When OCZ released the original Agility SSD last year, it opted to use the then-revolutionary Indilinx Barefoot controller to provide great performance. In order to bring prices below those of the Intel alternatives ruling the roost at the time, OCZ coupled it with somewhat slower NAND flash chips than those used in its flagship Vertex line.
Fast forward twelve months and the fastest SSDs are now based on Marvell and SandForce controllers, so it should come as little surprise that the Agility 2 is based upon the latter. As with its previous incarnation, the Agility 2 is aimed at a more price-conscious audience than the Vertex 2, though this time the NAND flash employed is the same full-speed variant used in OCZ’s flagship. The two instead differ in their controller, with the Agility using the SandForce SF-1200 chip and the Vertex using the pricier SF-1500.
In terms of actual silicon the two chips are seemingly identical, though the SF-1500 has a different firmware that allows for considerably better small file random write performance. While the Vertex boasts a Random Write 4k specification of 45,000 IOPS, the Agility is more than four times slower and delivers only 10,000 IOPs. The rest of the specification is otherwise identical. In order to see if this difference resulted in a tangible deficit in real world performance we carried out a few benchmarks.
In PC Mark Vantage’s hard disk test the two drives were equally matched, delivering a near-identical score of just over 16,000 marks. In our sequential read and write benchmarks the two drives also came out neck and neck; 266MB/s for read and 250MB/s write. When copying files, loading game levels and installing software the two drives performance equivalently once again, with a difference of less than 1 percent.
Only when we specifically engineered a situation in IOmeter to test for small file random writes did we detect a difference. While the Vertex 2 managed just over 160MB/s in a 4k random write test, the Agility managed just 44MB/s. Even this result is competitive with other drives on the market, however, matching the Intel X25-M and being more than 10x faster than the original Indilinx-based Agility.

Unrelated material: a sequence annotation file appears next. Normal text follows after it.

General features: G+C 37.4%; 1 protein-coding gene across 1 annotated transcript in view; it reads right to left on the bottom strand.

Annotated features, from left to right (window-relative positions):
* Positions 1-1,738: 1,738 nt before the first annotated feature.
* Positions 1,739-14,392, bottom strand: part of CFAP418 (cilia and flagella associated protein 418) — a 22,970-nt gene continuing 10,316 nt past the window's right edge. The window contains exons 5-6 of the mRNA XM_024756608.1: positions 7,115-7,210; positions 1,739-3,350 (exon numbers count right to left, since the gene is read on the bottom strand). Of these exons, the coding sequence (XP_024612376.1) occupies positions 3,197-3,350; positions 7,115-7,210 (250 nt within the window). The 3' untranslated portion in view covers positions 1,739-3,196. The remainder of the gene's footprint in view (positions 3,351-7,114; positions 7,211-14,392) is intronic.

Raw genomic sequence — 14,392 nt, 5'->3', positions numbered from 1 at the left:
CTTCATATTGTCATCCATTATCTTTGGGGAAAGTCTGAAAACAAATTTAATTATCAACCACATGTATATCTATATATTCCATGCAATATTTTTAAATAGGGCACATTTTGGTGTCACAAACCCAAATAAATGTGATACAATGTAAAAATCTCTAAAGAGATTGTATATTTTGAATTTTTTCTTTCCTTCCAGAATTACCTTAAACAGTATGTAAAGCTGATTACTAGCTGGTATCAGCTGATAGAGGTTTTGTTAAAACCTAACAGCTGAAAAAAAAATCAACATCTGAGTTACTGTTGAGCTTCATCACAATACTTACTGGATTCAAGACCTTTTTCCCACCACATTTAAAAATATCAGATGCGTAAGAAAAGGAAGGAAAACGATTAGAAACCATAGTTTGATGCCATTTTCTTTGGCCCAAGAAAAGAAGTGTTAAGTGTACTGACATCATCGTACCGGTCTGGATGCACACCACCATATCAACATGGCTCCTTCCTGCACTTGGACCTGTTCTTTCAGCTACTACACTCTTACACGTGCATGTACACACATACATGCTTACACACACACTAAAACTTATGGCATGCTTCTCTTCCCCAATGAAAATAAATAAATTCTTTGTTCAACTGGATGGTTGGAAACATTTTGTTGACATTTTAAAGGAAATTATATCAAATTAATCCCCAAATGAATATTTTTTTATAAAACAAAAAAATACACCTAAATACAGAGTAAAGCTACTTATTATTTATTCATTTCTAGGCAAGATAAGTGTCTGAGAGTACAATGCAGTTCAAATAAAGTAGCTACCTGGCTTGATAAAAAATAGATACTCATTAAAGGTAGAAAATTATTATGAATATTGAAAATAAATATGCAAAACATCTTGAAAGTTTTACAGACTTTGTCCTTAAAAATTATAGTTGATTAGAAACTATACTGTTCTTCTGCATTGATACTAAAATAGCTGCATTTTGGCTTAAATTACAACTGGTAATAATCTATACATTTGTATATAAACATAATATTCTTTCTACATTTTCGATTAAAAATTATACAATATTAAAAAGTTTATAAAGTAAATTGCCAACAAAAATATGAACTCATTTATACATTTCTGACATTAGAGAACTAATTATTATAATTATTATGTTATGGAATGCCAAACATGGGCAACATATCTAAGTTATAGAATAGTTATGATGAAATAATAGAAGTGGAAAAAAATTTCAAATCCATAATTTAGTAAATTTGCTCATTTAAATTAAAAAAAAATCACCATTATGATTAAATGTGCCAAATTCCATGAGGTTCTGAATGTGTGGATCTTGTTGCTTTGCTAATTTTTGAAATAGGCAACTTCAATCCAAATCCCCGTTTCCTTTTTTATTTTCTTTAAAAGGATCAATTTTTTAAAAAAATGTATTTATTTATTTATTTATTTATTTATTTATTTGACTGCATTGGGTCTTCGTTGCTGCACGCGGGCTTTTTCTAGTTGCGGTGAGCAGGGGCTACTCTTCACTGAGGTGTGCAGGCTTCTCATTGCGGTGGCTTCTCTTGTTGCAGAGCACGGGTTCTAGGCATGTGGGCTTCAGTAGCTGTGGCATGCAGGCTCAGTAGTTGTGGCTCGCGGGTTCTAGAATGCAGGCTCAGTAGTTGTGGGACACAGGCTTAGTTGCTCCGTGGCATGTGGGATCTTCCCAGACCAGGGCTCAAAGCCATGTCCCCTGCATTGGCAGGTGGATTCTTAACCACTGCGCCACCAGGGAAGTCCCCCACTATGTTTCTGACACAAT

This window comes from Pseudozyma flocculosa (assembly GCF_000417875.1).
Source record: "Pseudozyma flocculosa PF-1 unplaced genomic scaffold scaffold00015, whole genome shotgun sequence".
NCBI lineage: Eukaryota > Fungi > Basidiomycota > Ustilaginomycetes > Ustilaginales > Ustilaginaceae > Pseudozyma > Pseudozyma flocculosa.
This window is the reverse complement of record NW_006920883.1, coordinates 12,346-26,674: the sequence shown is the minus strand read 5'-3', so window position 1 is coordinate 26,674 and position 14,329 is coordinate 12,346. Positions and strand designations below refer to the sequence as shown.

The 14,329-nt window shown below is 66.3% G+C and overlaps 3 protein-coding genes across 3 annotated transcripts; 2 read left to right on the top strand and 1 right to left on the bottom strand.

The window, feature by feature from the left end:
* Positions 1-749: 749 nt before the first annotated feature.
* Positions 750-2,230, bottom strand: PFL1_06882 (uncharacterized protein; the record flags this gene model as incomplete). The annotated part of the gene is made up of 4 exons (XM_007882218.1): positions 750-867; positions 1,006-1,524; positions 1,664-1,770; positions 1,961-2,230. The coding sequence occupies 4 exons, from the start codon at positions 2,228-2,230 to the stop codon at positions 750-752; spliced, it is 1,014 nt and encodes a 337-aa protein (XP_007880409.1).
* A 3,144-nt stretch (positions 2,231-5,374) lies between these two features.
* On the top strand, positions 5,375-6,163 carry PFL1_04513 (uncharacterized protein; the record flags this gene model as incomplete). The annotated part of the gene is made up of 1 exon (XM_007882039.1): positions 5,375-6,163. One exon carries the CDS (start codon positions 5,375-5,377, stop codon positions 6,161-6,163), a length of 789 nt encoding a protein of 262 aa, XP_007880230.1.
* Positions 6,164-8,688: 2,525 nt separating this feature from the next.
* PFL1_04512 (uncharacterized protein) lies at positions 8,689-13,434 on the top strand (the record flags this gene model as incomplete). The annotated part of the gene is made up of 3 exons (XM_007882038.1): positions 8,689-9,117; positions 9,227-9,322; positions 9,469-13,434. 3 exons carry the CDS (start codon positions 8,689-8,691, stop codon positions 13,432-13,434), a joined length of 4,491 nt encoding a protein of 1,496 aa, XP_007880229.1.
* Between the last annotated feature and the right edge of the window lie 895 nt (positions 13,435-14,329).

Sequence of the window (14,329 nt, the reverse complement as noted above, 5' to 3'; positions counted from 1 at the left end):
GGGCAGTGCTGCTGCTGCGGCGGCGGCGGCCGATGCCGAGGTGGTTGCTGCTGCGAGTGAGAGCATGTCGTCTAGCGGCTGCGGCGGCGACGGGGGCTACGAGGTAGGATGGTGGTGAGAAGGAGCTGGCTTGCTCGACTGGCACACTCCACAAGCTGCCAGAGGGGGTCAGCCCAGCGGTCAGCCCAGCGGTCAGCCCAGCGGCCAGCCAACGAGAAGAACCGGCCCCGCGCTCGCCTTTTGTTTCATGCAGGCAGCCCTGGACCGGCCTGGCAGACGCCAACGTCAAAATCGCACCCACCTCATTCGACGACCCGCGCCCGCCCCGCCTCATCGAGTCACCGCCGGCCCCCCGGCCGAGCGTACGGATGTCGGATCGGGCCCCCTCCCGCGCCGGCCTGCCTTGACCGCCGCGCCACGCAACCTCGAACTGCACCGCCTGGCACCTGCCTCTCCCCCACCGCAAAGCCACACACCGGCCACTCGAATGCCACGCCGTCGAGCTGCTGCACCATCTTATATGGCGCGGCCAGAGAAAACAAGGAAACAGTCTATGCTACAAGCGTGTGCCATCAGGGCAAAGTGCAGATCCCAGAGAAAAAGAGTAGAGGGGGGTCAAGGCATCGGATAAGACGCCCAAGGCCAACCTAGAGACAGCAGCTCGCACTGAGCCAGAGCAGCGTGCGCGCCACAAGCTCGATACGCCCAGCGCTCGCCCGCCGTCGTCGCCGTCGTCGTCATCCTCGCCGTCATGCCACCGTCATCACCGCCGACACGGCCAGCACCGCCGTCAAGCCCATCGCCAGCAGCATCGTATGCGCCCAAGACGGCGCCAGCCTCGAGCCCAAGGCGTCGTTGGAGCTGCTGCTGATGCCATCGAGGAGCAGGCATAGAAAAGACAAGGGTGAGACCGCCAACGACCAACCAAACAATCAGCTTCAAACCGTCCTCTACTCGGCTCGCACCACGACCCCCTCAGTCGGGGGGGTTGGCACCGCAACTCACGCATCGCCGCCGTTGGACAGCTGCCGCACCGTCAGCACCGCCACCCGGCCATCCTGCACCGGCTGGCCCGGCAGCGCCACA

We are confident that home users will not experience any performance penalty from opting for an Agility 2 rather than a Vertex 2. The discrepancy in small file random writes will be an important factor in certain enterprise and server roles, but for home desktop use we can’t imagine a situation where a limitation in this particular performance metric would cause a problem.
The Agility 2 has been priced competitively when looking at current drive prices. The 120GB version we tested can be purchased for £188, which works out to around £1.57 per GB. Intel’s slower X25-M is still coming in at over £2 per GB, making this something of a bargain.
Users still unconvinced by the scale of the benefits of using a solid state drive as their Windows boot partition are doing themselves a huge disservice. The hard disk has long been an immense bottleneck to the PC architecture and a fast SSD takes huge strides towards alleviating that. The only downside is that once you begin using the technology you’ll find conventional disk-based systems a chore, no matter how fast the rest of their specification.
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